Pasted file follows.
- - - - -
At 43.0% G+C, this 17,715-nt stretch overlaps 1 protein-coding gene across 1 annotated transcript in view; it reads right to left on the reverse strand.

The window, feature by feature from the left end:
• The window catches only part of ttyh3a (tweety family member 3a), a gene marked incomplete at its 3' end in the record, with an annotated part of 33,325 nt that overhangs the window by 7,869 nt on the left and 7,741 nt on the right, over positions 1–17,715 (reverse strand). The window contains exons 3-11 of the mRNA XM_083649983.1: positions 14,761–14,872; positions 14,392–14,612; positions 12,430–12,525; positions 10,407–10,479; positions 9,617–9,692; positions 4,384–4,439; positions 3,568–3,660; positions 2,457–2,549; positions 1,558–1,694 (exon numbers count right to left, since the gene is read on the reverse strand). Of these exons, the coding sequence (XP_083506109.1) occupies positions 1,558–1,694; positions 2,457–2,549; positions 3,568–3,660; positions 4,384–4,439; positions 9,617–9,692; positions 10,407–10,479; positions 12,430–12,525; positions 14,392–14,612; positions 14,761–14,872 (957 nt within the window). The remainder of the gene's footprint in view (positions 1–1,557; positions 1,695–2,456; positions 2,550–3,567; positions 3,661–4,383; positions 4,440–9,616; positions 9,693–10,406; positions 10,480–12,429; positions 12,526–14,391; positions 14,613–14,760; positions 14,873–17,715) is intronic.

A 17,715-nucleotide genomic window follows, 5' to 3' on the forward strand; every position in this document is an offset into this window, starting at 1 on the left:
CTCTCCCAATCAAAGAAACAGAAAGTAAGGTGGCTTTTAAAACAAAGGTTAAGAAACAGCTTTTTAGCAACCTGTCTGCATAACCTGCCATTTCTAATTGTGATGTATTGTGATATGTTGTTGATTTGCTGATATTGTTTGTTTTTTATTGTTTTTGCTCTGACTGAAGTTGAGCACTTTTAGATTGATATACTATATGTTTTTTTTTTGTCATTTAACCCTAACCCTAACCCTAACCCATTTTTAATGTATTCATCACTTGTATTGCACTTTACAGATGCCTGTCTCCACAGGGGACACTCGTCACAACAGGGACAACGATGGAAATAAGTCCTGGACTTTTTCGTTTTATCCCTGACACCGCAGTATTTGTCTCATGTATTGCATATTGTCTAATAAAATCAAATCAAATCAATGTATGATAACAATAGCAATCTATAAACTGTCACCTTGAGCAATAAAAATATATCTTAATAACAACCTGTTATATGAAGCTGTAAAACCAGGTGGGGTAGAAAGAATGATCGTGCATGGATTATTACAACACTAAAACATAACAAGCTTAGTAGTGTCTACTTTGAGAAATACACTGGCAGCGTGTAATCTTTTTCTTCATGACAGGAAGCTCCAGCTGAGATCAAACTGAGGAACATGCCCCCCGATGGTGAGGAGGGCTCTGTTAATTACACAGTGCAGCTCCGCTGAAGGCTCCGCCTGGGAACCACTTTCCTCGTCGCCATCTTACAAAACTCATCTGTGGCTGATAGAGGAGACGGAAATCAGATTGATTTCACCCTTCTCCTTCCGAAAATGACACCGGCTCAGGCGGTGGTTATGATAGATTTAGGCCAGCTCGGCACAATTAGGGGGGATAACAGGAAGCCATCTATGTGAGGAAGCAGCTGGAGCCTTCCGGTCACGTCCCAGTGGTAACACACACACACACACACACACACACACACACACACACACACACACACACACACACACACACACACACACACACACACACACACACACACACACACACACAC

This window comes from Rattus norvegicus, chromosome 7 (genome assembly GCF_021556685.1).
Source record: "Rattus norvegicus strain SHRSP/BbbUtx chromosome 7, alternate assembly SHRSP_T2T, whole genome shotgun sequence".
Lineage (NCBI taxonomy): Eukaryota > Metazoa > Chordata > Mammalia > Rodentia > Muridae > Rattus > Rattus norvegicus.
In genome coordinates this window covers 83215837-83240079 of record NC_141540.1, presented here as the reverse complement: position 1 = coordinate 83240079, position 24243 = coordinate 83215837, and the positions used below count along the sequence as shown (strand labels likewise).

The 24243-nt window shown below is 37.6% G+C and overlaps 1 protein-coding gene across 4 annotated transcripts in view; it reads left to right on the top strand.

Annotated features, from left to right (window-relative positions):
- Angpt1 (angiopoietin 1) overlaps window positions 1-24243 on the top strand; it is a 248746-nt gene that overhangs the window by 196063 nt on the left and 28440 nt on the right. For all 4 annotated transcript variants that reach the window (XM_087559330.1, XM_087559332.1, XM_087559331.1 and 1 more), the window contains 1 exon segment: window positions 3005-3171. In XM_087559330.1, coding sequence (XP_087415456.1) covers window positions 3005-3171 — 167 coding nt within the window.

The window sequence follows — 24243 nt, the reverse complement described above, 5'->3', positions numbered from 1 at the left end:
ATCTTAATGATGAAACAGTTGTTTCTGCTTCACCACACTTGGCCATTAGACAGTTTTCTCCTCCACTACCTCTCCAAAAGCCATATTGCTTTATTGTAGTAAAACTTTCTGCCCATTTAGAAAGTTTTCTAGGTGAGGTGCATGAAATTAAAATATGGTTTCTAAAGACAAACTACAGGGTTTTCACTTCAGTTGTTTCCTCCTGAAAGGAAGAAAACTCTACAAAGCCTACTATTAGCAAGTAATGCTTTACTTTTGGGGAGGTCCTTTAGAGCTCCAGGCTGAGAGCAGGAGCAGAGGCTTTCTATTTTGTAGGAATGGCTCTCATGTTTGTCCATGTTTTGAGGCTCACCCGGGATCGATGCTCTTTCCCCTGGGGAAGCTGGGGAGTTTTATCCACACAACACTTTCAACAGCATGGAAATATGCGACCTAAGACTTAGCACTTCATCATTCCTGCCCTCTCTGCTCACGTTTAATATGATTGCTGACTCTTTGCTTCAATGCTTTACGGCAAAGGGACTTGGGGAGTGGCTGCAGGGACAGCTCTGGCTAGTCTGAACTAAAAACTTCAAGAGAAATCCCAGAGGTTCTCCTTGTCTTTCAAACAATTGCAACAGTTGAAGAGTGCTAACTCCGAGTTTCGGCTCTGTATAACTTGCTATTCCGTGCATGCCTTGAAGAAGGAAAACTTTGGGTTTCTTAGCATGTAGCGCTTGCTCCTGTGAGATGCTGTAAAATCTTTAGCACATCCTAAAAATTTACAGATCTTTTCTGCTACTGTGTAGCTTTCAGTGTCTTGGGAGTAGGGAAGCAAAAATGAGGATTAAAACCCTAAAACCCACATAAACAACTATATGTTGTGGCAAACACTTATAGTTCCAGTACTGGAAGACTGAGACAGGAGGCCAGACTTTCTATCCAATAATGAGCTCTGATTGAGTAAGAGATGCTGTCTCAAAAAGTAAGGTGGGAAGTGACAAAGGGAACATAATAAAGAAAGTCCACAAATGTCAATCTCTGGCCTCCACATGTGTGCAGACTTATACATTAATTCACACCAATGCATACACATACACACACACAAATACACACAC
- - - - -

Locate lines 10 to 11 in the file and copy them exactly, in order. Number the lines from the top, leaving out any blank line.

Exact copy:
The 24243-nt window shown below is 37.6% G+C and overlaps 1 protein-coding gene across 4 annotated transcripts in view; it reads left to right on the top strand.

Annotated features, from left to right (window-relative positions):